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December 13th, 2011

TIR Focus Group: Evangelicals Will Revolt Against Romney Nomination

A focus group of Iowa conservative activists gathered recently to discuss the upcoming caucuses. The group, organized by in conjunction with McClatchy newspapers, included a retiree, a college student, Tea Party members, a GOP county co-chair, and some influential consultants. No one in the group has fully committed to a candidate and most were undecided.

The focus group offered wide-ranging views on several of the candidates. This was conducted last week, a few days prior to the most recent debate.

Here is a look at some of their responses in regards to the GOP presidential field:

Newt Gingrich

The focus group offered praise, criticism and concerns about the former House Speaker. “I’m looking for someone who has wisdom and I think he has wisdom,” said Sarah Nelson, a retiree who has volunteered for several campaigns. “I want someone who really understands what made our country great and I think he understands that.”

Craig Bergman, a Tea Party activist and campaign veteran called Gingrich “the smartest unwise man in America. Because unwise means making bad choices.” Bergman is leaning strongly toward backing Gingrich, but feels incidents like appearing in a global warming ad with Nancy Pelosi give some conservatives reservations about supporting him.

Judd Saul, a Tea Party member and GOP activist from Black Hawk County offered the strongest criticism of Gingrich. “I’m just going by my gut. I shook the guy’s hand, looked him in the eye and he has no soul,” Saul said. “I don’t see a conviction. I don’t see a leader. I feel like I’m talking to a robot. I’ve talked to all the other candidates and none of them gave me the vibe that Gingrich did. He is not a guy you want to go have a beer with.”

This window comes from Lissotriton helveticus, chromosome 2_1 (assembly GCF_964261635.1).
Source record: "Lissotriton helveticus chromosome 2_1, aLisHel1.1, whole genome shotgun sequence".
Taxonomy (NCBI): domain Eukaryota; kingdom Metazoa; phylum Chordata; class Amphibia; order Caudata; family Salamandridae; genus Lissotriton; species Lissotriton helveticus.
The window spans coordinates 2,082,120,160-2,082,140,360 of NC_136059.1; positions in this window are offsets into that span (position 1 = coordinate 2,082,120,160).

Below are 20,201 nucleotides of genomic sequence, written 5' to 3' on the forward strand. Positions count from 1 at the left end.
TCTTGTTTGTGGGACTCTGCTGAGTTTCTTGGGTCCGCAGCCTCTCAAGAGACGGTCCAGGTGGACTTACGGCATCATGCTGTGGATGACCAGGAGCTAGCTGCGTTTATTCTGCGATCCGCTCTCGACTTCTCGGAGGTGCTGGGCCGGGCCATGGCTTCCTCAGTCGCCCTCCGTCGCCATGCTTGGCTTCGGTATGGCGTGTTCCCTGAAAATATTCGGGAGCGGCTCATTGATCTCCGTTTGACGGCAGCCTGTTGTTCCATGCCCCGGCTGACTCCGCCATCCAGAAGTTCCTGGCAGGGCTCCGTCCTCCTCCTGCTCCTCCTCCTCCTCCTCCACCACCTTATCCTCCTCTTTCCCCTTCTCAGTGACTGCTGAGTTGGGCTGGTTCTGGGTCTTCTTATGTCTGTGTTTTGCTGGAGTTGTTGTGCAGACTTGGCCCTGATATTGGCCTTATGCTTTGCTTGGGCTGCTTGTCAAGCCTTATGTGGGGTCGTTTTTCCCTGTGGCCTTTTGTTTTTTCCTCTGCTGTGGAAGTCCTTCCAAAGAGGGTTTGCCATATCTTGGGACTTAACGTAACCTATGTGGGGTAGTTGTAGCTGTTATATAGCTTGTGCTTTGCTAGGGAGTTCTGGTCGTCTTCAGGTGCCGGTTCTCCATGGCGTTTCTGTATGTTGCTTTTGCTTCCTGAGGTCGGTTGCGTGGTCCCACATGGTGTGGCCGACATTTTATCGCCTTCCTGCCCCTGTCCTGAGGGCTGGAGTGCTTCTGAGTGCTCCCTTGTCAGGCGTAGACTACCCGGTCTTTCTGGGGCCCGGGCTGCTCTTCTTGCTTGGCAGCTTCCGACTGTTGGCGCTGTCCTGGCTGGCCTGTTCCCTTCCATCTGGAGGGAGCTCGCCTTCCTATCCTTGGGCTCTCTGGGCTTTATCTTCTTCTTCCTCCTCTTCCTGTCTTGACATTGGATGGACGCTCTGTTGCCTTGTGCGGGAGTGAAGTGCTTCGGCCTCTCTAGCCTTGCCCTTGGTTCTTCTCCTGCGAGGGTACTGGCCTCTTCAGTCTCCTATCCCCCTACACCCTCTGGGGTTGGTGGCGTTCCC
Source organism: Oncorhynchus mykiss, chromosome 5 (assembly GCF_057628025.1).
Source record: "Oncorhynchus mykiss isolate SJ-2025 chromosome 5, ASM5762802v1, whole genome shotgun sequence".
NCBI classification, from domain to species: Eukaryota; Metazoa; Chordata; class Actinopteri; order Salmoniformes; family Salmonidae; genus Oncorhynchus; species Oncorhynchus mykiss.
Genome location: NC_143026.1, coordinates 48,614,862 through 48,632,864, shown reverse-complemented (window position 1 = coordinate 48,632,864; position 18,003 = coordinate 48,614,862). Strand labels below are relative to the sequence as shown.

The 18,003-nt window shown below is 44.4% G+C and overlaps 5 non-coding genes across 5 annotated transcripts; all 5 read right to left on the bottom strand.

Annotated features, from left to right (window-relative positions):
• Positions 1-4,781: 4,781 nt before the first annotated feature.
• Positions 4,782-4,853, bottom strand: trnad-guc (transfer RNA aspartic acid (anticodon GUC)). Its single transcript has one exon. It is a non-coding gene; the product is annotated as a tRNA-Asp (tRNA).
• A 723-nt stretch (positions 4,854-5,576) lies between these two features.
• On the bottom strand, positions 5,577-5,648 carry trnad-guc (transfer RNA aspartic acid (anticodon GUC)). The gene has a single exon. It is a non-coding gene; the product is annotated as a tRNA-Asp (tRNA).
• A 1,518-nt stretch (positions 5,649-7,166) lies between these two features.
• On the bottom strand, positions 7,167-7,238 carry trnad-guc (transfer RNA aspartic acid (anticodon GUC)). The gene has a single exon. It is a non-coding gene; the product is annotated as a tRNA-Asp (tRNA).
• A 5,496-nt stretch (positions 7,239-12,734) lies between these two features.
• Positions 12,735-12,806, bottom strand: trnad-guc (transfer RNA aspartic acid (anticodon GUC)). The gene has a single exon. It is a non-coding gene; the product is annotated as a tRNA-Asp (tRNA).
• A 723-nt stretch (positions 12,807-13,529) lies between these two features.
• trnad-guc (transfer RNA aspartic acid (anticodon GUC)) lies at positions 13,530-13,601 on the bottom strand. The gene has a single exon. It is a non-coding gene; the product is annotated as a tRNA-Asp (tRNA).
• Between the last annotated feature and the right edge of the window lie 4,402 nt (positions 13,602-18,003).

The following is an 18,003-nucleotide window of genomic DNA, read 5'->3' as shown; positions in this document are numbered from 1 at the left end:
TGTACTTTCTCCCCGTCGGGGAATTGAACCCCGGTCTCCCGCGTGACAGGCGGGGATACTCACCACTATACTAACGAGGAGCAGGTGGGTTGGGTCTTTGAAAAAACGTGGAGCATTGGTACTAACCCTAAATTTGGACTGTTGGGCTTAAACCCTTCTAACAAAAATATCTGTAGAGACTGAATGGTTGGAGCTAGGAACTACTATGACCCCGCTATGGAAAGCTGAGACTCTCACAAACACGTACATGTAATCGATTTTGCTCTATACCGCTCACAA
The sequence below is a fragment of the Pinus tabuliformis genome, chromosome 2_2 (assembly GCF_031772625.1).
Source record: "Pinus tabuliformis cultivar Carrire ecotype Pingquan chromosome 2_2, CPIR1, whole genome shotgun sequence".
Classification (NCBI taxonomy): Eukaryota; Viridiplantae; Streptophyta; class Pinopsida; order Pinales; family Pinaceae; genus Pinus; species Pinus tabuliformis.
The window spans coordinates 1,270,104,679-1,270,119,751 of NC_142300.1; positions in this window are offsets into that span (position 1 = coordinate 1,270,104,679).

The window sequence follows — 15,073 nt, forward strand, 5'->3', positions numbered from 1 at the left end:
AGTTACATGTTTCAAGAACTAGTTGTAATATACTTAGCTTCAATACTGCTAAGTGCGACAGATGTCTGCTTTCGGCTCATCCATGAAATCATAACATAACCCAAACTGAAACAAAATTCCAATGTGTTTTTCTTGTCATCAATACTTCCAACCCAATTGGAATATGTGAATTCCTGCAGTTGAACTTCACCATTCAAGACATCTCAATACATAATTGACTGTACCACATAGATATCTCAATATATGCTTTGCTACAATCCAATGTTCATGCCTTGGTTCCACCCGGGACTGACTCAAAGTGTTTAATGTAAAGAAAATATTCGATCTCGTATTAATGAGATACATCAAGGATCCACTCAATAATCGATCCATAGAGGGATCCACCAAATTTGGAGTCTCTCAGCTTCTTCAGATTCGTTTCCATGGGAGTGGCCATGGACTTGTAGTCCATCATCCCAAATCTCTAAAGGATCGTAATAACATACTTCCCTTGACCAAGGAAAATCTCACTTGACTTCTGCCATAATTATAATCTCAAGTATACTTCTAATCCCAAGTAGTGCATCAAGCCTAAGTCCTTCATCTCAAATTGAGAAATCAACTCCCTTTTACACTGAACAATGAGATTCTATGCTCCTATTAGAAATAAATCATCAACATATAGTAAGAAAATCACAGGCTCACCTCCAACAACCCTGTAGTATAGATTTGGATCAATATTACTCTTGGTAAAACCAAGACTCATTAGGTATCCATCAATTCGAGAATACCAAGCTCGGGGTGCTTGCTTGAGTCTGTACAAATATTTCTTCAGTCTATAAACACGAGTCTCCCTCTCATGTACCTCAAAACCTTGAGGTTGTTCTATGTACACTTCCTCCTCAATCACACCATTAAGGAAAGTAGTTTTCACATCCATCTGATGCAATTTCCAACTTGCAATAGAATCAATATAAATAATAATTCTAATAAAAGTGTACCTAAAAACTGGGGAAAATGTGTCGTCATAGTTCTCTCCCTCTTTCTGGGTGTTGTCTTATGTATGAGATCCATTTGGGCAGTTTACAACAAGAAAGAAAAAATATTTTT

Eric Branstad, a political consultant and the oldest son of Iowa’s governor, disagrees. “What I like so much about Speaker Gingrich is, he has spent the time in Iowa. He has come to Iowa. When I was with the Republican Party, he came to do the fundraisers several times, on his own dime,” Branstad said. “At the Iowa Faith and Freedom dinner he was the first one there and the last one to leave…I am undecided, but I like the time and the respect that he’s given to Iowa and that’s probably what I’m going to vote on.”

The president of the Drake University College Republicans agrees that Gingrich’s efforts in Iowa over an extended period are paying dividends now. “You have to remember that Gingrich spent a lot of money in the campaign helping to oust the judges,” said Jordan Grant. “He’s done a lot to make peace with the evangelicals.”

Mitt Romney

Romney is often viewed as the most “electable” among the GOP candidates, but some members of the focus group strongly disagree with that narrative. They believe Romney’s religion will eventually cost him votes.

“There is a national pastor who is very much on the anti-Mitt Romney bandwagon,” Craig Bergman said. “A lot of the evangelicals believe God would give us four more years of Obama just for the opportunity to expose the cult of Mormon…There’s a thousand pastors ready to do that.”

Judd Saul agrees that Mitt Romney faces problems with evangelicals. “They won’t vote for a Mormon,” he said.

Polk County GOP Co-Chair Dave Funk believes Romney can defeat Barack Obama in the general election, but the Republican Party as a whole would be better off with another candidate. “The thing with Romney is, we don’t get coattails,” Funk said. “We don’t get the Senate with Romney at the top of the ticket.  He’s able to grab enough independents and Democrat to beat Obama. However, we don’t turn out three million evangelicals to vote in every school board and local election.”